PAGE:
Justice Hudson rejected defendant’s argument that the fraud claim should be dismissed because they were merely duplicative of the breach of contract claims. In particular, Justice Hudson distinguished between contractual promises of future performance and misrepresentations of present fact contained in the contract and, quoting other decisions, observed: “‘If a plaintiff alleges that it was induced to enter into a transaction because a defendant misrepresented a material fact, the plaintiff has stated a claim for fraud even though the same circumstances also give rise to the plaintiff's breach of contract claim.’” Dulcette, 64 Misc.3d 1231(A) at *9 (citations omitted). In applying the law to the facts, Justice Hudson concluded: “The fraud allegation is not based on mere failure to perform promises of future acts, but on misrepresentations of the analysis already performed on the Sucralose. This is a misrepresentation of a presently-existing fact, and is not duplicative of the breach of contract.” Id.

Justice Hudson’s decision was affirmed in its entirety by the Second Department in Dulcette Tech., LLC v MTC Indus., Inc., 210 AD3d 1055 (2d Dep’t 2022). (The Second Department did not specifically address the legal reasoning of Justice Hudson’s decision, but did affirm by deferring to the court’s credibility determinations. As such, the Second Department did not disagree with the conclusions of law relied upon by Justice Hudson.)

Thus, there is firm authority supporting an independent cause of action for fraud based upon contractual representations and/or warranties.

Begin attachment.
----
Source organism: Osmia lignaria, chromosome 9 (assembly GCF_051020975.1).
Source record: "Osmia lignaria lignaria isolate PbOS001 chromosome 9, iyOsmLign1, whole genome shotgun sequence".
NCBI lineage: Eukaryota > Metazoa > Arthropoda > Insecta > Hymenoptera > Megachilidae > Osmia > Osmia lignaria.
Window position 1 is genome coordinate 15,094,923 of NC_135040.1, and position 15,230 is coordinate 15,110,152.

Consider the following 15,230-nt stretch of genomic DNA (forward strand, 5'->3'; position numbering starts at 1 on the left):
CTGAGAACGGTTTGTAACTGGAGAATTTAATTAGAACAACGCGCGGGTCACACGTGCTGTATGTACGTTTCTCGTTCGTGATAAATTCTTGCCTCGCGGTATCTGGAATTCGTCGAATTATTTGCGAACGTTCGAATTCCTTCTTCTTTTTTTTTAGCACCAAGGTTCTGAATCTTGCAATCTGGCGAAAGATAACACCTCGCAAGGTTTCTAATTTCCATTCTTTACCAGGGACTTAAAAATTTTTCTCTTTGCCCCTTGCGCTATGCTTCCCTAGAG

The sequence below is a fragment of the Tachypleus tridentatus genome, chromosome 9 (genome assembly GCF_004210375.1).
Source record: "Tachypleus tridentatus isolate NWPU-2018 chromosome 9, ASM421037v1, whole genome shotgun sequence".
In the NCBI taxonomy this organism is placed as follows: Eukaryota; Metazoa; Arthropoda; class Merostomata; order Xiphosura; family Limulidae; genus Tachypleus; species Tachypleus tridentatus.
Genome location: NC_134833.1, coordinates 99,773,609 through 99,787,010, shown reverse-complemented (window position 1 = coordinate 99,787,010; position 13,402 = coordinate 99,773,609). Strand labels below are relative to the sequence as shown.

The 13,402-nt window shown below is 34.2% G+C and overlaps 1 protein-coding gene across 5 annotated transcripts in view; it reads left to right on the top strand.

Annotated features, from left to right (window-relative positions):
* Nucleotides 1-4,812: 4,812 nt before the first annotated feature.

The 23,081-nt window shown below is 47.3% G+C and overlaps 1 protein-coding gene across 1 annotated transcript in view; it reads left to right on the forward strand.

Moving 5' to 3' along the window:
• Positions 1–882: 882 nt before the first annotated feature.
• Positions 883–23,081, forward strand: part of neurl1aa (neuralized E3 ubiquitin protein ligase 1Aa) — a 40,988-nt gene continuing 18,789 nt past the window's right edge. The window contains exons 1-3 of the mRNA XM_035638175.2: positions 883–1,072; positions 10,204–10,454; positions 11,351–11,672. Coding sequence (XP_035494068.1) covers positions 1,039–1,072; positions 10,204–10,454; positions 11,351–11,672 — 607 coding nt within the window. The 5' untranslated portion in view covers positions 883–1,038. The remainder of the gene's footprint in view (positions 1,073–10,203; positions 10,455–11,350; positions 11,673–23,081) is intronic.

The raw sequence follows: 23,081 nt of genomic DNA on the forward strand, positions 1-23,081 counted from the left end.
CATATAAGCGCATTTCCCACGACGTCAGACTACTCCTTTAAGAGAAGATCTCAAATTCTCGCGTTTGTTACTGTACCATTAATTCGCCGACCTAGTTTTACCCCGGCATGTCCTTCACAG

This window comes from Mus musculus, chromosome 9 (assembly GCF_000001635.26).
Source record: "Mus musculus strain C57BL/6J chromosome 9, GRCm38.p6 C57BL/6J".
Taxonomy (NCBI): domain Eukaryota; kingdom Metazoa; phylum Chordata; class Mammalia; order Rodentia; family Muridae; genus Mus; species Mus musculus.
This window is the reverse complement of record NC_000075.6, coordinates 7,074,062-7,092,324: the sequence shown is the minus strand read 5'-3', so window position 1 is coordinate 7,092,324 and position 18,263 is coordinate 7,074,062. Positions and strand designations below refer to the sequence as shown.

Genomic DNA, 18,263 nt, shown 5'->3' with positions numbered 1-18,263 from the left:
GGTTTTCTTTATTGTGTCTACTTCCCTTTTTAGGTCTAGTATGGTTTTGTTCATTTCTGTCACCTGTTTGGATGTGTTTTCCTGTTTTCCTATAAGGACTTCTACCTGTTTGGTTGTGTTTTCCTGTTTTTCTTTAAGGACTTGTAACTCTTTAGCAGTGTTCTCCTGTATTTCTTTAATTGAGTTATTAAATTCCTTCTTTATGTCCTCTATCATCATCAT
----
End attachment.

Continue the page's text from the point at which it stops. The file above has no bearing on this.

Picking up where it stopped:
Statutes of Limitations for Negligent Misrepresentation

When dealing with statutes of limitation for fraud, CPLR 213(8) is often cited (“an action based upon fraud; the time within which the action must be commenced shall be the greater of six years from the date the cause of action accrued or two years from the time the plaintiff or the person under whom the plaintiff claims discovered the fraud, or could with reasonable diligence have discovered it.”). This more generous time period, however, should not be relied on to apply to claims that do not actually involve intentional fraud, such as negligent misrepresentation or constructive fraud. Moreover, courts are not entirely consistent in applying the time period to such other claims.

In Berman v. Holland & Knight, LLP, 156 A.D.3d 429, 429-430 (1st Dep’t 2017), the Court observed that while the extended two-year discovery rule of CPLR 213(8) “does apply to actual fraud,” (emphasis in original), the Court applied a six year statute of limitations to the claim of constructive fraud.